--Yeah, at first at least. (laugh)
K: But you let it out, right? I mean, I’m sure there are people who don’t, but this is an album with the same lack of subtlety as the “Aah” that comes when you finally let it out.
--Okay, I think I understand…
K: Hmm, it’s hard to explain… Let’s say you’re running of gas. This album is like that. It’s not like you’ve blown a tire, but you’re not running at peak efficiency. We can create something that’s higher efficiency, absolutely. You can make food from ready-made stuff, but people would rather eat the food made by a chef who uses the highest quality ingredients.
--Okay, I see.
K: How about this. I love trains. Around 1955 new motor and breaking systems were imported from overseas, and the subways, private rail, and national rail all started making new trains like crazy. At first they were in high demand because they had such great specs and cost a lot of money, but even so they didn’t have a lot of practical use. The old trains ran much more slowly, and although the highest speed for the new trains was high and the acceleration was great, in the end they didn’t make the best use of their performance. When that happened, they increased departures on the old, low-specced trains, but it was an easy to use system that worked fine in the end. That’s the kind of album this is. (laugh)
--I see. I understand now.
K: On this album it sounds like we’re just singing and humming while cutting something up in the kitchen. There’s not really music like that, in reality. You’d think there is, but there’s not.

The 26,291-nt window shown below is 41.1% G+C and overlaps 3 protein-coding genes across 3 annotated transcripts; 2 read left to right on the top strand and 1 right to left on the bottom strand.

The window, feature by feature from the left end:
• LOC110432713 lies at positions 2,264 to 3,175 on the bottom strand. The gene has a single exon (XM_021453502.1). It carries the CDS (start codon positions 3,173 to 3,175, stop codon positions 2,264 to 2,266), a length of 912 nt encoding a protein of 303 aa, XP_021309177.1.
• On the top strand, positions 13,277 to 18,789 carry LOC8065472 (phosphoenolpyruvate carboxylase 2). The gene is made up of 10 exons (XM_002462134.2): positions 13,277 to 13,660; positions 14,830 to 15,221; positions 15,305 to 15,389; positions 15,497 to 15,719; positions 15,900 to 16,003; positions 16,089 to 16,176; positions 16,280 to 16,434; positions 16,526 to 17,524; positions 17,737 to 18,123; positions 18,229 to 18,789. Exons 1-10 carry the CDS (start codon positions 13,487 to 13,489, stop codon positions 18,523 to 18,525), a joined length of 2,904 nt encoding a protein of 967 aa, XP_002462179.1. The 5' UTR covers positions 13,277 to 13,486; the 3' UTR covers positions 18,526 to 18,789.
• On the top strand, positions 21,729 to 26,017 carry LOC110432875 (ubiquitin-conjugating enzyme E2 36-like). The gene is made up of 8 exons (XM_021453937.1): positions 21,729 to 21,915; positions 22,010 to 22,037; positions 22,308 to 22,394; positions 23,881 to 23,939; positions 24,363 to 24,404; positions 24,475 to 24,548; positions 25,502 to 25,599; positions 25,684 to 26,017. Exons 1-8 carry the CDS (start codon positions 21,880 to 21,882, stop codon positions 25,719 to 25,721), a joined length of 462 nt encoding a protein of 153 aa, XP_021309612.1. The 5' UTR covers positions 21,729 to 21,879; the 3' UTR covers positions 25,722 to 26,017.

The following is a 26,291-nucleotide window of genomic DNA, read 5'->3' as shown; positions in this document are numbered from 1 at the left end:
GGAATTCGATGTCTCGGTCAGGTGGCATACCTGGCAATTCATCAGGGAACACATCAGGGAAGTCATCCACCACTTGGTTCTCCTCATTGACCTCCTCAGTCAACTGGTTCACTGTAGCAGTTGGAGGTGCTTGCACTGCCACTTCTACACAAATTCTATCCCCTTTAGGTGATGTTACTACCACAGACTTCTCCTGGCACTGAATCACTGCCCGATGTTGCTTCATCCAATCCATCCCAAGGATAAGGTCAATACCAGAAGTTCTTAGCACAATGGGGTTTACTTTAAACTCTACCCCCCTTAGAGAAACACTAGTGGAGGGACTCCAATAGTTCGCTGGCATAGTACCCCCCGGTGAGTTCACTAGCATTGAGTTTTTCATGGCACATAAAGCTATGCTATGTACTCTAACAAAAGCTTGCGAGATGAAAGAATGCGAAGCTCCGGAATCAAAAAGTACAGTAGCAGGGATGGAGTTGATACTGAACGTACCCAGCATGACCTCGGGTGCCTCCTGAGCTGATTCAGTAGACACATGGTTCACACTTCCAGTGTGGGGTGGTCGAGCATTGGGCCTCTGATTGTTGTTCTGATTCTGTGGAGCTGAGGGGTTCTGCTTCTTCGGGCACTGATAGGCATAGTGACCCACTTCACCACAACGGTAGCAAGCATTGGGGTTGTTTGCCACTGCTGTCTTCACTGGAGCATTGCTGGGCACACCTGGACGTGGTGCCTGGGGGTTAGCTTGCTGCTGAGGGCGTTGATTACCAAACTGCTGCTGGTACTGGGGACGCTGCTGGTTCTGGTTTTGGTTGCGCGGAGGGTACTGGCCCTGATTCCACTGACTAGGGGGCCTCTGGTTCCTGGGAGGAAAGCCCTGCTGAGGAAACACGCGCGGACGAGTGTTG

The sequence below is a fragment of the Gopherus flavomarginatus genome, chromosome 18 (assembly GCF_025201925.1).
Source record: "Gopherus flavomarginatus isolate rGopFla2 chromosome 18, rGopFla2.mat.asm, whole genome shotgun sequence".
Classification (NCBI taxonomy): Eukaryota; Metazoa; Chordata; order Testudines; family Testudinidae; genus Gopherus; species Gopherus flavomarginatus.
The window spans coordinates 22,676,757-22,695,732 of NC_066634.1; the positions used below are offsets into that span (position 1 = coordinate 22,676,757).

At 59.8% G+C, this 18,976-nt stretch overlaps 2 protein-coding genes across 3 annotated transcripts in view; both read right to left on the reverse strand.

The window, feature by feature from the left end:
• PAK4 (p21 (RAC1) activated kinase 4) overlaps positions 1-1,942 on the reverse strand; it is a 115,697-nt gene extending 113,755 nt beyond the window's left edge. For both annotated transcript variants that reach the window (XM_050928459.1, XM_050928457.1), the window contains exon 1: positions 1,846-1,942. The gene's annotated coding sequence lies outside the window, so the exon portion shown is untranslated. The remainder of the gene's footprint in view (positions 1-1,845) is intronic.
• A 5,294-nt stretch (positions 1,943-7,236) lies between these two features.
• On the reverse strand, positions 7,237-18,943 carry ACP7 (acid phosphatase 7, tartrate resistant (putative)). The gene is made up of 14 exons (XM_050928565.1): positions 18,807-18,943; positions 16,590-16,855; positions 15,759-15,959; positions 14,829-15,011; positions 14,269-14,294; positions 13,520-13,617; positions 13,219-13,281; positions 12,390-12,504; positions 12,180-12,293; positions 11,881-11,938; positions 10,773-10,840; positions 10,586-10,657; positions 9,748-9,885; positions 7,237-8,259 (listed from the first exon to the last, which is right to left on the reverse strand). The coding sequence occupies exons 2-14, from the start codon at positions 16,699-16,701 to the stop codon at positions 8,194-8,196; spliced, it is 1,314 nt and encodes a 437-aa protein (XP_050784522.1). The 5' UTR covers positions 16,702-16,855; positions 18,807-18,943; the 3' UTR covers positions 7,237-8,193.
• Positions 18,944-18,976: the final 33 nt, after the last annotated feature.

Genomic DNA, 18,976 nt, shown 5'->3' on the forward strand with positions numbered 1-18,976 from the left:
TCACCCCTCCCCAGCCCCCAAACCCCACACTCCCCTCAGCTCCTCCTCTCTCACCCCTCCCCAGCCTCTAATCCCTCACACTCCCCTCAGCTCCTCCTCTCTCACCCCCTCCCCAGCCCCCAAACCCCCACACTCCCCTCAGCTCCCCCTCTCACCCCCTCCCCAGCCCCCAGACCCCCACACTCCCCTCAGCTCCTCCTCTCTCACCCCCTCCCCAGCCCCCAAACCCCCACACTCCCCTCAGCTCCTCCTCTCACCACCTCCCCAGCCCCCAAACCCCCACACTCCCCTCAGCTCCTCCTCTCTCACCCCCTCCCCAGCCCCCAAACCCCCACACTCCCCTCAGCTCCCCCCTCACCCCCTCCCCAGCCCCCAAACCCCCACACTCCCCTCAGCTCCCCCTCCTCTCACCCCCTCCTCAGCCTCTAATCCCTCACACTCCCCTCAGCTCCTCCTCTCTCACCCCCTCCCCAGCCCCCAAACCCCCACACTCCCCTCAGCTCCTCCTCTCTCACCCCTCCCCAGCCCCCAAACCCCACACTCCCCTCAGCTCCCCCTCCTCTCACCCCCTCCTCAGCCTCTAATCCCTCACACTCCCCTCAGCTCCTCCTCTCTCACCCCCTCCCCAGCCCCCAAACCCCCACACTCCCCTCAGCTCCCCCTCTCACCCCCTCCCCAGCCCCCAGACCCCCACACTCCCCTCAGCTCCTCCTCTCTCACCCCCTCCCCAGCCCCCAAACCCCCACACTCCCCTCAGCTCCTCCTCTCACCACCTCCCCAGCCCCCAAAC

We want to have that side of pop music again; we want to get back to that side of it.
--But when Quruli does that kind of music, it’s unconventional. Even though you’re just humming away, the “food” that you serve creates an abundant – if messy – menu. And you don’t just offer basic fare like rice and miso soup, although the basics are there as well. You offer the musical equivalent of things like sesame champloo [Okinawan dish] and foreign food as well.
K: I guess so. The music we write is pretty weird. (laugh)
--Would you say that there’s a connection between living in a wired society and the fading value of having a clear genre?
K: I think things like copying a musical style are kind of meaningless. I’m a musician, so if I only copy there are a lot of drawbacks. I mean, if I’m told to write songs that are inspired by salsa music, then I can say, “Sure, absolutely,” and do it. I can write any kind of music, even if I haven’t worked with it before. But instead, I transform the things that I’m thinking about into music.
--That kind of music is easier to get into, and just melts right into scenery in your mind.
K: We want to have that side of pop music again; we want to get back to that side of it. We’ve been conceptually shutting ourselves away more and more; I think it would be great to have music that gives you the sense of summer vacation but isn’t hard to listen to.